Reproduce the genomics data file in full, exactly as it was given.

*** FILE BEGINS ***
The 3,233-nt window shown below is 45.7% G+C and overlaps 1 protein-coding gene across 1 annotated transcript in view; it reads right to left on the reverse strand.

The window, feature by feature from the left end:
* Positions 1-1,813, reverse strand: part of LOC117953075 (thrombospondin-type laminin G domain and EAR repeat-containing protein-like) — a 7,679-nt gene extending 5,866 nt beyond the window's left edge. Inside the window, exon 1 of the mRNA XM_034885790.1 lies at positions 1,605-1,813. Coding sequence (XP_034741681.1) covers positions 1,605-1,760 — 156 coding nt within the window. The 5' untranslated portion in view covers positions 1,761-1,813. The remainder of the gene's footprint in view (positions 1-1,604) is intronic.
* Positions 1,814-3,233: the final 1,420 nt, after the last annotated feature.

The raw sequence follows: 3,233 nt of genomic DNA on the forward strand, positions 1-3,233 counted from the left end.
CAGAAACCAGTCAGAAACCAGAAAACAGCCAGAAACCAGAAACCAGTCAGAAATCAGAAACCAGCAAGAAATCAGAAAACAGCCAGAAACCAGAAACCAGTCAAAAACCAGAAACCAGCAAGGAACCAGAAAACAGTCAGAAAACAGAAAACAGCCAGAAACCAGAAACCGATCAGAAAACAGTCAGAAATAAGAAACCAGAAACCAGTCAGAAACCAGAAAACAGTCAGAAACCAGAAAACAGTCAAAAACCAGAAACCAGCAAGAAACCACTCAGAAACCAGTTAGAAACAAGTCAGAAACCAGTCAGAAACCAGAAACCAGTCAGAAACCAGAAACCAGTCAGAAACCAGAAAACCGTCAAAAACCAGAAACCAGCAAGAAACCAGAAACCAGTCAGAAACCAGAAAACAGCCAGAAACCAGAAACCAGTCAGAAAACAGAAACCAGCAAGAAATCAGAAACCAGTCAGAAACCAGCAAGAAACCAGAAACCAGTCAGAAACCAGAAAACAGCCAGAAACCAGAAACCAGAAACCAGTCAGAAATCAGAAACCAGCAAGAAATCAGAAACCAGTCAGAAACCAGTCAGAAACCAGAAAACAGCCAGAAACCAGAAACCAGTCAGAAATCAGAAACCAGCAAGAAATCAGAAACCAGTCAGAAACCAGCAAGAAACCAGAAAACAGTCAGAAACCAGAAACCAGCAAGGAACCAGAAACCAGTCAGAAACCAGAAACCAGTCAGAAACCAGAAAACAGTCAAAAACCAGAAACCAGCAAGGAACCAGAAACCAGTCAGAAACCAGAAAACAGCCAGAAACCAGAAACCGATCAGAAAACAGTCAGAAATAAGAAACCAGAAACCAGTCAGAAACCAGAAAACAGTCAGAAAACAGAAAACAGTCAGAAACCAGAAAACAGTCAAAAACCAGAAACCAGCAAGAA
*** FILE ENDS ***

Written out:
The 3,233-nt window shown below is 45.7% G+C and overlaps 1 protein-coding gene across 1 annotated transcript in view; it reads right to left on the reverse strand.

The window, feature by feature from the left end:
* Positions 1-1,813, reverse strand: part of LOC117953075 (thrombospondin-type laminin G domain and EAR repeat-containing protein-like) — a 7,679-nt gene extending 5,866 nt beyond the window's left edge. Inside the window, exon 1 of the mRNA XM_034885790.1 lies at positions 1,605-1,813. Coding sequence (XP_034741681.1) covers positions 1,605-1,760 — 156 coding nt within the window. The 5' untranslated portion in view covers positions 1,761-1,813. The remainder of the gene's footprint in view (positions 1-1,604) is intronic.
* Positions 1,814-3,233: the final 1,420 nt, after the last annotated feature.

The raw sequence follows: 3,233 nt of genomic DNA on the forward strand, positions 1-3,233 counted from the left end.
CAGAAACCAGTCAGAAACCAGAAAACAGCCAGAAACCAGAAACCAGTCAGAAATCAGAAACCAGCAAGAAATCAGAAAACAGCCAGAAACCAGAAACCAGTCAAAAACCAGAAACCAGCAAGGAACCAGAAAACAGTCAGAAAACAGAAAACAGCCAGAAACCAGAAACCGATCAGAAAACAGTCAGAAATAAGAAACCAGAAACCAGTCAGAAACCAGAAAACAGTCAGAAACCAGAAAACAGTCAAAAACCAGAAACCAGCAAGAAACCACTCAGAAACCAGTTAGAAACAAGTCAGAAACCAGTCAGAAACCAGAAACCAGTCAGAAACCAGAAACCAGTCAGAAACCAGAAAACCGTCAAAAACCAGAAACCAGCAAGAAACCAGAAACCAGTCAGAAACCAGAAAACAGCCAGAAACCAGAAACCAGTCAGAAAACAGAAACCAGCAAGAAATCAGAAACCAGTCAGAAACCAGCAAGAAACCAGAAACCAGTCAGAAACCAGAAAACAGCCAGAAACCAGAAACCAGAAACCAGTCAGAAATCAGAAACCAGCAAGAAATCAGAAACCAGTCAGAAACCAGTCAGAAACCAGAAAACAGCCAGAAACCAGAAACCAGTCAGAAATCAGAAACCAGCAAGAAATCAGAAACCAGTCAGAAACCAGCAAGAAACCAGAAAACAGTCAGAAACCAGAAACCAGCAAGGAACCAGAAACCAGTCAGAAACCAGAAACCAGTCAGAAACCAGAAAACAGTCAAAAACCAGAAACCAGCAAGGAACCAGAAACCAGTCAGAAACCAGAAAACAGCCAGAAACCAGAAACCGATCAGAAAACAGTCAGAAATAAGAAACCAGAAACCAGTCAGAAACCAGAAAACAGTCAGAAAACAGAAAACAGTCAGAAACCAGAAAACAGTCAAAAACCAGAAACCAGCAAGAA